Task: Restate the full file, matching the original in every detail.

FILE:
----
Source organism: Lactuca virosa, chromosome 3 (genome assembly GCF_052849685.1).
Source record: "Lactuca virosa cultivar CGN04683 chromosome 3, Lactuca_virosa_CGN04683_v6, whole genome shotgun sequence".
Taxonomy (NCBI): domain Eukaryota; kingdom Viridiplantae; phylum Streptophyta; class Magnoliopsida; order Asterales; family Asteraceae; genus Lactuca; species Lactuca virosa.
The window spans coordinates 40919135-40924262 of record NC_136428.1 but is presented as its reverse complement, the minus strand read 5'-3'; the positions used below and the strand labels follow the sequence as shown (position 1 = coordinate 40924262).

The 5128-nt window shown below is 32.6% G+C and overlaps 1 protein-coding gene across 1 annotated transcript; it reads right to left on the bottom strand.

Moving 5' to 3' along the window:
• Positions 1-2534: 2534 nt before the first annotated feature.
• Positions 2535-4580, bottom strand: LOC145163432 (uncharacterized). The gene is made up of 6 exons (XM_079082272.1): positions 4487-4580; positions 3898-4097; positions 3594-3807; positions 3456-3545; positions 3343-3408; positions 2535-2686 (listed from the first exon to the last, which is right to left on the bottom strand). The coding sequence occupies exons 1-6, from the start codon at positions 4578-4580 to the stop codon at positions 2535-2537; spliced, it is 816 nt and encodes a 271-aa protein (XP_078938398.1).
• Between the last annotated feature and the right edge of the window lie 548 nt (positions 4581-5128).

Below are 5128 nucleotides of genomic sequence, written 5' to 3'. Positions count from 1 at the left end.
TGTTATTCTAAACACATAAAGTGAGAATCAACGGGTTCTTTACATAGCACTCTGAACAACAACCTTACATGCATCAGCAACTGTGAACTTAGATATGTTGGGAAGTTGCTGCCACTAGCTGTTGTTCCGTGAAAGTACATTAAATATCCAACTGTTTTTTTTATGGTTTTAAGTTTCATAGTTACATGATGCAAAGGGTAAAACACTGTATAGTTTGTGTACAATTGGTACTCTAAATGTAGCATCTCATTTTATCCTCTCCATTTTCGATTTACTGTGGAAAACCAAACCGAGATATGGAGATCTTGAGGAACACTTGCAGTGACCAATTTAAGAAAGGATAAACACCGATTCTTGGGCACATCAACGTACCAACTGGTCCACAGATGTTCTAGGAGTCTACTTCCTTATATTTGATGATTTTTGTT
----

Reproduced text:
Source organism: Lactuca virosa, chromosome 3 (genome assembly GCF_052849685.1).
Source record: "Lactuca virosa cultivar CGN04683 chromosome 3, Lactuca_virosa_CGN04683_v6, whole genome shotgun sequence".
Taxonomy (NCBI): domain Eukaryota; kingdom Viridiplantae; phylum Streptophyta; class Magnoliopsida; order Asterales; family Asteraceae; genus Lactuca; species Lactuca virosa.
The window spans coordinates 40919135-40924262 of record NC_136428.1 but is presented as its reverse complement, the minus strand read 5'-3'; the positions used below and the strand labels follow the sequence as shown (position 1 = coordinate 40924262).

The 5128-nt window shown below is 32.6% G+C and overlaps 1 protein-coding gene across 1 annotated transcript; it reads right to left on the bottom strand.

Moving 5' to 3' along the window:
• Positions 1-2534: 2534 nt before the first annotated feature.
• Positions 2535-4580, bottom strand: LOC145163432 (uncharacterized). The gene is made up of 6 exons (XM_079082272.1): positions 4487-4580; positions 3898-4097; positions 3594-3807; positions 3456-3545; positions 3343-3408; positions 2535-2686 (listed from the first exon to the last, which is right to left on the bottom strand). The coding sequence occupies exons 1-6, from the start codon at positions 4578-4580 to the stop codon at positions 2535-2537; spliced, it is 816 nt and encodes a 271-aa protein (XP_078938398.1).
• Between the last annotated feature and the right edge of the window lie 548 nt (positions 4581-5128).

Below are 5128 nucleotides of genomic sequence, written 5' to 3'. Positions count from 1 at the left end.
TGTTATTCTAAACACATAAAGTGAGAATCAACGGGTTCTTTACATAGCACTCTGAACAACAACCTTACATGCATCAGCAACTGTGAACTTAGATATGTTGGGAAGTTGCTGCCACTAGCTGTTGTTCCGTGAAAGTACATTAAATATCCAACTGTTTTTTTTATGGTTTTAAGTTTCATAGTTACATGATGCAAAGGGTAAAACACTGTATAGTTTGTGTACAATTGGTACTCTAAATGTAGCATCTCATTTTATCCTCTCCATTTTCGATTTACTGTGGAAAACCAAACCGAGATATGGAGATCTTGAGGAACACTTGCAGTGACCAATTTAAGAAAGGATAAACACCGATTCTTGGGCACATCAACGTACCAACTGGTCCACAGATGTTCTAGGAGTCTACTTCCTTATATTTGATGATTTTTGTT